For me the book that caught my imagination and inspired me to arrive at where I am today was To Kill a Mockingbird by Harper Lee.
Inspiring and creating a movement for change is very much the ambition of the Well-being of Future Generations Act and our small nation’s aspirations for a big societal change to improve our social, cultural, environmental and economic well-being.
Similarly, Hay-on-Wye a small border town with a big vision has inspired change by hosting the now world-famous Hay Festival, where, for a week you can rub shoulders with former presidents, much loved authors and some of the most exciting thinkers of our day.
And the success story of the Hay Festival is also worth telling. The story of a small, rural town that has transformed its local economy and created a cohesive community by placing cultural well-being at its heart.
The Hay Greenprint programme, now in its 11th year has also led the way in stimulating debate and discussion about key issues in the sustainable development and environmental agenda
Focusing on waste, transport, procurement and venues the festival has made some simple but effective changes to reduce its environmental impact. Installing a solar energy system for hot water, reducing printed materials, food composting for all catering outlets, promoting car share and local transport services and ensuring its procurement policies are aligned with its values and aims. The work also continues after the crowds have gone. An infrared camera is now used by the local town to help survey heat loss from homes, business and schools.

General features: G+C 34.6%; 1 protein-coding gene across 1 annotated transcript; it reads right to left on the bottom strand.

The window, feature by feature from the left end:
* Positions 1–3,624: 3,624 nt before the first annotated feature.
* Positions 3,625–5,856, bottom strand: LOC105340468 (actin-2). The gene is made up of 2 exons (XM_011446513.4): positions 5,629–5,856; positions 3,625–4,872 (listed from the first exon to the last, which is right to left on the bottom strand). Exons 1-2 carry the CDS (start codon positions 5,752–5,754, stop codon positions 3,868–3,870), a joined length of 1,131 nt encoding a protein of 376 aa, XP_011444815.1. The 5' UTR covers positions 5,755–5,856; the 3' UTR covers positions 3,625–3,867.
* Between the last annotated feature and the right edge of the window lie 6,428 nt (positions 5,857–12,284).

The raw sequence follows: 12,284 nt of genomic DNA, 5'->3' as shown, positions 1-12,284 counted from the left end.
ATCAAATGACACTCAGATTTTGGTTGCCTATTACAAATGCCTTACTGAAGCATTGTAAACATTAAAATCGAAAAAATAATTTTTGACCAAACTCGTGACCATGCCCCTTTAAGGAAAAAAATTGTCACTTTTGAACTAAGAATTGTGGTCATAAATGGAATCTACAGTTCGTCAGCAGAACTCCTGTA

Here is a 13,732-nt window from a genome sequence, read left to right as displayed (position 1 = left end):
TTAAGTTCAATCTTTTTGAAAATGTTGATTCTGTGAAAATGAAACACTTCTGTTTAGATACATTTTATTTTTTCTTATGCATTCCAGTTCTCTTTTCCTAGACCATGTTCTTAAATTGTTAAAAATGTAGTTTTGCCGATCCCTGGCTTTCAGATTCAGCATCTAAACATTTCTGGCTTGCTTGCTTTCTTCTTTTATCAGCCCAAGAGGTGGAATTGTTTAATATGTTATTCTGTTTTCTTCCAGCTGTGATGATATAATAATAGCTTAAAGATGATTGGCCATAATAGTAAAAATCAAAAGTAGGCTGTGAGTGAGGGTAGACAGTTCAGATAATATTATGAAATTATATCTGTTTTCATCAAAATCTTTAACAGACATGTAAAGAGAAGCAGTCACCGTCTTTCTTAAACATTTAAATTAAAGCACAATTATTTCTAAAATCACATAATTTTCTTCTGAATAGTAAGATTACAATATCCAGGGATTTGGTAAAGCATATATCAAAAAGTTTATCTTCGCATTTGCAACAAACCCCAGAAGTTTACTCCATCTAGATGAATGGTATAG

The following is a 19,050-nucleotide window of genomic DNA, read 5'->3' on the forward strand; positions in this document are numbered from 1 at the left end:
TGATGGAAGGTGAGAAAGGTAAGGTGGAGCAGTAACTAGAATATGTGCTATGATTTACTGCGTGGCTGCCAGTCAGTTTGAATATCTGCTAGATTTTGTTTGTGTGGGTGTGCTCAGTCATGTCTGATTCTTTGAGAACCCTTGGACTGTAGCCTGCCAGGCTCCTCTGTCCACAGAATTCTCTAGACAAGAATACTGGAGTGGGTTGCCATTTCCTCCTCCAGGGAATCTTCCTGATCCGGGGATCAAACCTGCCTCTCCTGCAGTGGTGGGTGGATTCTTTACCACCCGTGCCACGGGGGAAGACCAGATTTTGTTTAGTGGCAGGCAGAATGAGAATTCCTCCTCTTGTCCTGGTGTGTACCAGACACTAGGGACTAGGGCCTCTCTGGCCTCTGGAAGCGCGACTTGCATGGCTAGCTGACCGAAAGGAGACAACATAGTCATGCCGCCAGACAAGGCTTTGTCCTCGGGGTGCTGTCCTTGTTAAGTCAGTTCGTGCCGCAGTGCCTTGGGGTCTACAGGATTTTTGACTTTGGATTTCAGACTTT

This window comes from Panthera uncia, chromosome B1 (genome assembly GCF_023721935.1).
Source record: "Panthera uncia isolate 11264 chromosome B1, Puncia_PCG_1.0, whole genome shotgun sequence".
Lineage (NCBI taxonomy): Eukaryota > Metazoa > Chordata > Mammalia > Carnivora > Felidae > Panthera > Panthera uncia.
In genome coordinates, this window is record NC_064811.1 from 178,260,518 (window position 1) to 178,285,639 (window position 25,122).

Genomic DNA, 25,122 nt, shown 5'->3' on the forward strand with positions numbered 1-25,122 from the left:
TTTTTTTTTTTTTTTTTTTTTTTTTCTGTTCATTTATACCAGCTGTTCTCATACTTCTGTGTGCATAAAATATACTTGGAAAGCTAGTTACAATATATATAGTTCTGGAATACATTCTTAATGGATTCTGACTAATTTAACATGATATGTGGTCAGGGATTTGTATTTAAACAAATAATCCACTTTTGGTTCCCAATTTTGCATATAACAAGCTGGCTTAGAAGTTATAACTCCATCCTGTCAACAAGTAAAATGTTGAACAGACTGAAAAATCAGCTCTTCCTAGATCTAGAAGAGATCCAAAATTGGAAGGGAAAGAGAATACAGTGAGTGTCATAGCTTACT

As I look back on the first year of the Well-being of Future Generations Act and my role as Future Generations Commissioner for Wales, this approach of collaboration, sharing ideas and practices is a reminder that a small, rural town in Wales continues to create change today for a better tomorrow and is a good example of the Act in action.
The blog is part of a series to mark European Sustainable Development Week (30 May — 6 June).